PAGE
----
Catherine Verfaillie

From Wikipedia, the free encyclopedia
Jump to: navigation, search

Catherine M. Verfaillie (Dutch: [vərfɑi]; born 1957) is a Belgian molecular biologist and professor at the Katholieke Universiteit Leuven (Leuven, Belgium). Her work on the ability of adult stem cells to differentiate to different cell types has garnered controversy due to accusations of poor laboratory practices and fabrication of data by members of her laboratory.[1]

Education and career[edit]

Born in Ypres, she obtained an M.D. from the Katholieke Universiteit Leuven in 1982, after which she specialized in internal medicine. In 1987 she departed for the United States as a research fellow at the University of Minnesota. She worked in the lab of Dr. Phillip McGlave in hematopoiesis and stromal control of hematopoietic stem cells, in 1991 becoming a professor in the Department of Medicine, becoming a full professor in 1997.[2]

Verfaillie was Director of the Stem Cell Institute at the University of Minnesota (U.S.) from 1998 until 2006. In a widely noted paper in 2002, she claimed that a specific type of adult-derived stem cells (termed multipotent adult progenitor cells (MAPC),.[3][4]

She is a Professor of Medicine in the Division of Hematology, Oncology and Transplantation of the University of Minnesota's Medical School. She holds the Anderson Chair in Stem Cell Biology and the McKnight's Presidential Chair in Stem Cell Biology. She now leads the Stamcel Instituut te Leuven (SCIL) (E: Stem Cell Institute Leuven) at the Katholieke Universiteit Leuven in Leuven, Belgium. She is a member of the Advisory Board of the Itinera Institute think-tank.[citation needed]

Controversy and aftermath over stem cell falsification[edit]

The report was immediately sensational in scientific circles given that it was the first report of adult-derived stem cells to have properties previously ascribed to embryonic stem cell only. The report was immediately also heralded by conservative lawmakers opposed to embryonic stem cell research as proof that such research is not needed.[5] Skepticism surrounded the announcement from the beginning: Dr Stuart Orkin from the Harvard Medical School noted "If the cells are what she says -- and I have no reason to dispute that but no one has demonstrated it yet -- it's pretty remarkable. For people interested in tissue regeneration, this would be the cell to work with."[6]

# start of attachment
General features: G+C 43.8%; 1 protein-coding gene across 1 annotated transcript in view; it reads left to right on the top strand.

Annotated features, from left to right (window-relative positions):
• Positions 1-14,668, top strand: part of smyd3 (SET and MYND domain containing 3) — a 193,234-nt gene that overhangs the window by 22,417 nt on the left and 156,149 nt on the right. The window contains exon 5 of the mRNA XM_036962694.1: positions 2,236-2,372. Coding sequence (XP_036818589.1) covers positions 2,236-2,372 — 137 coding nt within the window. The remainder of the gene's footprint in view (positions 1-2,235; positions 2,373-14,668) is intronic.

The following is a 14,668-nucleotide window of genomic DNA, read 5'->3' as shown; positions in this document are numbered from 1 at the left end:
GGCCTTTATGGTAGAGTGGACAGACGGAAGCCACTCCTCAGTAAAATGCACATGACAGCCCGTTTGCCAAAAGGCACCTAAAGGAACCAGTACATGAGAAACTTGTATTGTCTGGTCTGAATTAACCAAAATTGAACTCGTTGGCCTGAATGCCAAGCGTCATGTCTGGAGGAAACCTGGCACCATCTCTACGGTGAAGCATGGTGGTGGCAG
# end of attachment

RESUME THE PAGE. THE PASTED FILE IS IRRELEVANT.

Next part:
Dr. Verfaillie was noted to immediately benefit from the interest in adult stem cells with her lab size and funding immediately doubling.[7] The discovery was considered so ground-breaking that she received several accolades in the first few years after the initial report. The British biomedical publication New Scientist declared it as the "ultimate stem cell discovery".[8] Problems with working with MAPCs proved difficult to several laboratories who were keen to co-operate in expanding the use of MAPCs. In a report in Nature, Dr. Rudolf Jaenisch at MIT was quoted by Nature stating that "I have not seen any convincing data showing that anyone has repeated the chimaera experiment, so I don't think this part of it is true",[9] referring to the claim by Verfaillie that MAPCs when injected into mouse embryos contribute to all tissues.

The same article also quoted to Dr. Stuart Orkin of Harvard Medical School that the material transfer agreement (MTA) for procuring these cells were so restrictive that his group refused to work with them. First reports on potential problems with Verfaillie's group's work came in early 2007 when New Scientist reported that the 2002 Nature paper had some of the images appear in a second paper published at about the same time.[10] The article also revealed duplication of images in a 2001 paper on blood, authored by Verfaillie's trainee, Morayma Reyes, and that a patent application for the MAPCs was licensed to a company called Athersys, based in Cleveland, Ohio. A series of investigations into at least three instances of data duplication/ fabrication by the University of Minnesota followed, which eventually concluded in October 2008 that Morayma Reyes had fabricated data in the 2001 paper.[citation needed]